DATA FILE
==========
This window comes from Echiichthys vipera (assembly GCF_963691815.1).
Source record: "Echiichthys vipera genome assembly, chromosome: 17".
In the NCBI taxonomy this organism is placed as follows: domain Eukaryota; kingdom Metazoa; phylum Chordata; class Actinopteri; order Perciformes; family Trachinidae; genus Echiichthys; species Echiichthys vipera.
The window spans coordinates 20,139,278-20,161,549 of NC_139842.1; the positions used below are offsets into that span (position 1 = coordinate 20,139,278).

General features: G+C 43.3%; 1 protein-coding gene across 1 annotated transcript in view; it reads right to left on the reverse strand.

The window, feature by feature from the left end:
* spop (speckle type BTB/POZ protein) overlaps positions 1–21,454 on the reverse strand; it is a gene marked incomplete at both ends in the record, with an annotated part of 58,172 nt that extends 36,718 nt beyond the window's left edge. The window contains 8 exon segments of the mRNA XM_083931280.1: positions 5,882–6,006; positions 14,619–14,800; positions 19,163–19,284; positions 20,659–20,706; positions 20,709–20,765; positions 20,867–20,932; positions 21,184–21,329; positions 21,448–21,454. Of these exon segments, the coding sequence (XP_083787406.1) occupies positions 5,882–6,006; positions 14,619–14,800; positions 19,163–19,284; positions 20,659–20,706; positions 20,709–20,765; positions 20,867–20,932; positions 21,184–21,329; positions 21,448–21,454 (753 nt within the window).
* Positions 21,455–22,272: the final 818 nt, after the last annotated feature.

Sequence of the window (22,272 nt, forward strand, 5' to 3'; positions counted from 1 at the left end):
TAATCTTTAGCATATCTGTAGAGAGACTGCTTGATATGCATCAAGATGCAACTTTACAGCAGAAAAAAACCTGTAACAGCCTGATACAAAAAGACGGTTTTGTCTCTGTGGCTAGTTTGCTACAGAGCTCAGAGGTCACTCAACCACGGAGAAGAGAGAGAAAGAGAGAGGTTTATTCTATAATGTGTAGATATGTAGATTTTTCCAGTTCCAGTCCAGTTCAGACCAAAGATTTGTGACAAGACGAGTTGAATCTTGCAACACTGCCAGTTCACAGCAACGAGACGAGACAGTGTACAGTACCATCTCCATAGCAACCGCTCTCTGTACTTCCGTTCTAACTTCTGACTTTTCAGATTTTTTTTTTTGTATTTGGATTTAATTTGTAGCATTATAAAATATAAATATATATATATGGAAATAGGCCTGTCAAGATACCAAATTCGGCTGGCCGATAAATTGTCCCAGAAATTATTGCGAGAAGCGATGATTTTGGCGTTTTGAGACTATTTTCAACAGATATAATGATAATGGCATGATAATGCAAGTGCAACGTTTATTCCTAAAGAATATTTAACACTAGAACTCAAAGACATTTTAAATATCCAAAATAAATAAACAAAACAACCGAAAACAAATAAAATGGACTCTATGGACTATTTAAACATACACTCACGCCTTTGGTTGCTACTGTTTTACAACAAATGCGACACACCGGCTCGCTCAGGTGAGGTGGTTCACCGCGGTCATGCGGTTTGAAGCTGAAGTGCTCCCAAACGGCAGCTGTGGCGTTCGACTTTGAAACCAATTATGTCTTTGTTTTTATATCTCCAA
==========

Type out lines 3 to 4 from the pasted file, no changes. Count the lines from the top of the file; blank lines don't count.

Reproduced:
In the NCBI taxonomy this organism is placed as follows: domain Eukaryota; kingdom Metazoa; phylum Chordata; class Actinopteri; order Perciformes; family Trachinidae; genus Echiichthys; species Echiichthys vipera.
The window spans coordinates 20,139,278-20,161,549 of NC_139842.1; the positions used below are offsets into that span (position 1 = coordinate 20,139,278).